Post-classical history

Manfred of Staufen (1232-1266)

King of Sicily (1258-1266).

Manfred was an illegitimate son of Frederick II of Staufen, Holy Roman Emperor and king of Sicily, by his relationship with Bianca Lancia. After the death of his father (13 December 1250), Manfred took on the office of baiulus (regent) in the kingdom of Sicily for his older brother Conrad IV and was invested with the principality of Taranto by the terms of Frederick’s testament.

The first years of Manfred’s government were overshadowed by conflict with Pope Innocent IV and rivalry with Conrad IV, who arrived in southern Italy in 1252. After Conrad’s death (21 May 1254), he succeeded in coming to a short-term reconciliation with Innocent IV and replacing Berthold of Hohenburg, who had been nominated as regent by Conrad IV.

As a result of a new rupture with Innocent’s successor, Alexander IV, at the beginning of 1255, Manfred embarked on an ambitious policy with the aim of strengthening the Ghibelline (imperialist) party throughout Italy and of isolating the pope; this strategy culminated on 4 September 1260, in the victory of Montaperti, won by the Sienese, supported by Manfred’s knights, over the Florentines. After the death of his first wife, Beatrix of Savoy (1256), Manfred married Helena Angelina Doukaina, daughter of Michael II, despot of Epiros (1257/1258). This match brought him as dowry the island of Corfu (mod. Kerkira, Greece) and a strip of the Albanian coast with the cities of Durazzo (mod. Dur- rës, Albania), Vlorë, Himarë, Sopot, and Butrint, and strengthened his plan to usurp the throne of Sicily, to the detriment of the legitimate rights of the young Conradin, son and heir to Conrad IV.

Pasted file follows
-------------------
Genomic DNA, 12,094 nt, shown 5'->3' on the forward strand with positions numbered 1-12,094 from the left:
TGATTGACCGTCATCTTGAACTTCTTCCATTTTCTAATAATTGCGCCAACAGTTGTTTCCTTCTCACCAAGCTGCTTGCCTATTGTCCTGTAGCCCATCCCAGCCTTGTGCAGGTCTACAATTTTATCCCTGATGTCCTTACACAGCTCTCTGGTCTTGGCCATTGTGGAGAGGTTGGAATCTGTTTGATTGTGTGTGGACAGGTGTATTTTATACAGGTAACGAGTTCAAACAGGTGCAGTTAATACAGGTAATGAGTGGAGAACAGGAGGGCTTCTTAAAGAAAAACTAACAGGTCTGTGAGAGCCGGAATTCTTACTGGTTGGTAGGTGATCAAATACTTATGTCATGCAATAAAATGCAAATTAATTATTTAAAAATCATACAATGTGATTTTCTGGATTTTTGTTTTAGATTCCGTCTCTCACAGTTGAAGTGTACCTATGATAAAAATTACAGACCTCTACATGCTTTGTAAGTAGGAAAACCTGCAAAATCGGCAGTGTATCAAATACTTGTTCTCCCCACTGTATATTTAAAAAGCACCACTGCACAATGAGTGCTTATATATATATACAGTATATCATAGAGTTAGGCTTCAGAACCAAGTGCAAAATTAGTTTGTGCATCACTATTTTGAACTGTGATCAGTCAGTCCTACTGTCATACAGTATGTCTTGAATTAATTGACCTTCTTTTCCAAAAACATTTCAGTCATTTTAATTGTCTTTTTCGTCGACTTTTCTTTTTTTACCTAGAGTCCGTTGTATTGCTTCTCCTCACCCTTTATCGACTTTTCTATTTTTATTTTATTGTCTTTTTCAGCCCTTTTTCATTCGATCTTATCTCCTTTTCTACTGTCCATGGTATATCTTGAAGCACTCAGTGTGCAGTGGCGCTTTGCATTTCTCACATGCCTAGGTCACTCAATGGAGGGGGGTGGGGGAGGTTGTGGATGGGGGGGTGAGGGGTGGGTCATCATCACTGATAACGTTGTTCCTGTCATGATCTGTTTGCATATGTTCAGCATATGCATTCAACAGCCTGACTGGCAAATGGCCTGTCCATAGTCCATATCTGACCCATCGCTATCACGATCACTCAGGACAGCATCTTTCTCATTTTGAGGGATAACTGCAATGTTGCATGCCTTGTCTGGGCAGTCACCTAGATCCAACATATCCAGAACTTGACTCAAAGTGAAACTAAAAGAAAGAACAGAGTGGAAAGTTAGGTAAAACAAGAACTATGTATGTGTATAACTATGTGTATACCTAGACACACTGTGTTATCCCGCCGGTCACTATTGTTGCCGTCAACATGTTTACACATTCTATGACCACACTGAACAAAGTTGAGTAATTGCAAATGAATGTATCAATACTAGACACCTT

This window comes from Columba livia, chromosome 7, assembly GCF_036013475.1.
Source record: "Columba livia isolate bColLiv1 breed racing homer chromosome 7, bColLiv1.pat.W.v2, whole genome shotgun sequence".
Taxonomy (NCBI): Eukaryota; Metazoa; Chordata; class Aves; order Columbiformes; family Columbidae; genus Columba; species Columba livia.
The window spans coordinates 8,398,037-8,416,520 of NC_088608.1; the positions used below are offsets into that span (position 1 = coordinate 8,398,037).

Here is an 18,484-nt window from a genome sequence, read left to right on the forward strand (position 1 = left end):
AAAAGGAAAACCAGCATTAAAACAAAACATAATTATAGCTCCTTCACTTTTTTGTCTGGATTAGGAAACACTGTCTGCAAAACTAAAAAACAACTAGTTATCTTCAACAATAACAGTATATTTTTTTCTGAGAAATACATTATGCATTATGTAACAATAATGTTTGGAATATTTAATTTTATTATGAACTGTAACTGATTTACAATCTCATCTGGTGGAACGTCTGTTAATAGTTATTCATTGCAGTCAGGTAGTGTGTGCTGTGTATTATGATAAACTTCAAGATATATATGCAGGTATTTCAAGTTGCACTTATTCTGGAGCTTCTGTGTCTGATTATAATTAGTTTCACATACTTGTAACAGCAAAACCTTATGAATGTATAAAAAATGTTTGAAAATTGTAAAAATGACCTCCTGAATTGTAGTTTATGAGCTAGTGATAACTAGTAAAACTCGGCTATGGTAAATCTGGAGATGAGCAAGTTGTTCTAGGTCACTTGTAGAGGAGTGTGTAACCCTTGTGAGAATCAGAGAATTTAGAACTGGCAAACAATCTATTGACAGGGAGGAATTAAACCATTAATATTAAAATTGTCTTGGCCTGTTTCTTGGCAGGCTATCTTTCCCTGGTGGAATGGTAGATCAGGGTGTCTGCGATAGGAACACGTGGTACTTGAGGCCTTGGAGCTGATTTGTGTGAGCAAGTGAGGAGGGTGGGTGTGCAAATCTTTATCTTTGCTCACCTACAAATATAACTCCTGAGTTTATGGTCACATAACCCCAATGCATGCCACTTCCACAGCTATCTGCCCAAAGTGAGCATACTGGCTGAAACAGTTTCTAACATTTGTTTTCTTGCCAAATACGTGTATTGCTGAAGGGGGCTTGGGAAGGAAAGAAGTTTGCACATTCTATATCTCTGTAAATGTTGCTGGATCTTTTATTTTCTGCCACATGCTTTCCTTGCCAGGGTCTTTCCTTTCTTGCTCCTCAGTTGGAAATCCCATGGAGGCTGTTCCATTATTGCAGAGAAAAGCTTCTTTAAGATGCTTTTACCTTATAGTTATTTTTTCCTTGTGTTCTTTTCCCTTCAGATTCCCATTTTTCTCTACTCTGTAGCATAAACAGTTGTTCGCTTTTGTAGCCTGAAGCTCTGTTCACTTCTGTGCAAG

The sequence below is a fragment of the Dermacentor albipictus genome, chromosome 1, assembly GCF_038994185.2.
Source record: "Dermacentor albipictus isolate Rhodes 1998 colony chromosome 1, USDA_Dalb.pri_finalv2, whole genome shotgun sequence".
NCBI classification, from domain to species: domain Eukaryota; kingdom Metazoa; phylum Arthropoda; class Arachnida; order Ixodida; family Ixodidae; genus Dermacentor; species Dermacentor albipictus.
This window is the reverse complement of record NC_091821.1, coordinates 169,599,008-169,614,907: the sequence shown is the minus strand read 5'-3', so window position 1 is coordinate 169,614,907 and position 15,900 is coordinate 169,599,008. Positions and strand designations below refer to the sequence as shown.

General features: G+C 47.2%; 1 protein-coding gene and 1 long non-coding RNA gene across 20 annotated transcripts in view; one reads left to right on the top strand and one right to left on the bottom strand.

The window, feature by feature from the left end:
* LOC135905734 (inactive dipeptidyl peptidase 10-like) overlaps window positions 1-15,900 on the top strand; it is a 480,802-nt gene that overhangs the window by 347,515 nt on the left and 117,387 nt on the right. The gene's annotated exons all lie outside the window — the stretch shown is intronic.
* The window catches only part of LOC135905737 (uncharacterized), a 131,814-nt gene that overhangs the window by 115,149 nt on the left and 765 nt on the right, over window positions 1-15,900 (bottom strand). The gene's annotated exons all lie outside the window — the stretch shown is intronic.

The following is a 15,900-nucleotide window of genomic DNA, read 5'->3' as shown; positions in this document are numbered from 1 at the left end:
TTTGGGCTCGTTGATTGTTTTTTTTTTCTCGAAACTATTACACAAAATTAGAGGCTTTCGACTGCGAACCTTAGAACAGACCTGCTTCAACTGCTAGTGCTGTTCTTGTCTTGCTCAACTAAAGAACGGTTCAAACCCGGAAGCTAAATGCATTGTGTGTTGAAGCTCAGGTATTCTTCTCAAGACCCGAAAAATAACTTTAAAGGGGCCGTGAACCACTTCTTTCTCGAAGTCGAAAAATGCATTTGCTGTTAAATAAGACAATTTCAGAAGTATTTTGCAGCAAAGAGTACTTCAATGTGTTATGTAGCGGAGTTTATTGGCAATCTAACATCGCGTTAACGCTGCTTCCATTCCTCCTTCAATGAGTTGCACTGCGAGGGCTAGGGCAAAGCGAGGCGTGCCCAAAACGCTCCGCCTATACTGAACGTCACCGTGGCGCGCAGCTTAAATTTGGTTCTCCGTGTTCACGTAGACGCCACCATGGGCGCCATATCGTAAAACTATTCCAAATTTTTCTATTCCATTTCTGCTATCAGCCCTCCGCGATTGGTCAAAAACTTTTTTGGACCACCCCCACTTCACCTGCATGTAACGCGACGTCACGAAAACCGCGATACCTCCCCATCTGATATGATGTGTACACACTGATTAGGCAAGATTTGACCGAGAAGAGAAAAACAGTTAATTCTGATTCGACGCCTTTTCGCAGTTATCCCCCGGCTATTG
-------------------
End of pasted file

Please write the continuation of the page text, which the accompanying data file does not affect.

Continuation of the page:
Manfred was crowned as king of Sicily in Palermo on 10 August 1258. His rule over extended possessions on the eastern shore of the Ionian Sea resulted in an alliance with his father-in-law and Prince William II of Achaia against the emperor of Nicaea, Michael VIII Palaiologos. The climax of Manfred’s intervention in Greece was a battle, fought in early summer 1259 (probably on the plain between Florina and Pétres, and not Pelagonia, as is generally assumed), where 400 knights sent by him took part. Although the outcome of this campaign was a complete defeat for the anti-Byzantine coalition, Manfred succeeded in preserving his territories on the eastern shores of the Adriatic and Ionian seas.

After the recapture of Constantinople by Michael VIII (25 July 1261), Manfred concluded an alliance for the restoration of the Latin Empire with the exiled Baldwin II at the beginning of 1262, but attempts at a reconciliation with Alexander IV and his successor Urban IV failed completely. The result of the breakdown of these negotiations was the infeudation of the kingdom of Sicily to Charles I of Anjou by Pope Clement IV. The French prince succeeded in defeating his rival for the crown of Sicily in the battle of Benevento (26 February 1266), in which Manfred lost his life. The Staufen claims to the kingdom of Sicily passed to Manfred’s nephew Conradin.

Although Manfred showed little direct interest in the affairs of Outremer, he exchanged a number of emissaries with the Mamlūk sultan Baybars in the years 1261-1265. Contrary to an often repeated assertion, there is no evidence for any contacts between him and the Assassins.

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